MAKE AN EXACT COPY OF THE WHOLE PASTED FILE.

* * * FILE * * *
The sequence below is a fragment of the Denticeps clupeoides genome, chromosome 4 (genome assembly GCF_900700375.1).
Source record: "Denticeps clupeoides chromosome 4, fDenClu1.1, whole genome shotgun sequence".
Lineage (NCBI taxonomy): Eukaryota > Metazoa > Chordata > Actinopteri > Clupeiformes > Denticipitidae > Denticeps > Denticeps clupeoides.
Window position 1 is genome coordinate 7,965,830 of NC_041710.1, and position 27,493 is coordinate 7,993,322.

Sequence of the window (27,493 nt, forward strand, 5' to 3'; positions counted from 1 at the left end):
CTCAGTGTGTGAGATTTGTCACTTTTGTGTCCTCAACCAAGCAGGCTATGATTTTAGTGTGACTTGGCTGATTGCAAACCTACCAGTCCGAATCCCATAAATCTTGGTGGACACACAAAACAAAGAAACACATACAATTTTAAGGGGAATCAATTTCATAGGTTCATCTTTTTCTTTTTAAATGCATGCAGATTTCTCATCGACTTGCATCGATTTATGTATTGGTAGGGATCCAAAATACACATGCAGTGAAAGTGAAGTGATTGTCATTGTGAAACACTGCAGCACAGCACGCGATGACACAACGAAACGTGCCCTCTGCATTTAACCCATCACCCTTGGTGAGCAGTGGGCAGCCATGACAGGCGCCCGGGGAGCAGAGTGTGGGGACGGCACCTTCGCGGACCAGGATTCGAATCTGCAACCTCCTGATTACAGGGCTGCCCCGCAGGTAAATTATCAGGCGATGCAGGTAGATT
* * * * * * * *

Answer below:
The sequence below is a fragment of the Denticeps clupeoides genome, chromosome 4 (genome assembly GCF_900700375.1).
Source record: "Denticeps clupeoides chromosome 4, fDenClu1.1, whole genome shotgun sequence".
Lineage (NCBI taxonomy): Eukaryota > Metazoa > Chordata > Actinopteri > Clupeiformes > Denticipitidae > Denticeps > Denticeps clupeoides.
Window position 1 is genome coordinate 7,965,830 of NC_041710.1, and position 27,493 is coordinate 7,993,322.

Sequence of the window (27,493 nt, forward strand, 5' to 3'; positions counted from 1 at the left end):
CTCAGTGTGTGAGATTTGTCACTTTTGTGTCCTCAACCAAGCAGGCTATGATTTTAGTGTGACTTGGCTGATTGCAAACCTACCAGTCCGAATCCCATAAATCTTGGTGGACACACAAAACAAAGAAACACATACAATTTTAAGGGGAATCAATTTCATAGGTTCATCTTTTTCTTTTTAAATGCATGCAGATTTCTCATCGACTTGCATCGATTTATGTATTGGTAGGGATCCAAAATACACATGCAGTGAAAGTGAAGTGATTGTCATTGTGAAACACTGCAGCACAGCACGCGATGACACAACGAAACGTGCCCTCTGCATTTAACCCATCACCCTTGGTGAGCAGTGGGCAGCCATGACAGGCGCCCGGGGAGCAGAGTGTGGGGACGGCACCTTCGCGGACCAGGATTCGAATCTGCAACCTCCTGATTACAGGGCTGCCCCGCAGGTAAATTATCAGGCGATGCAGGTAGATT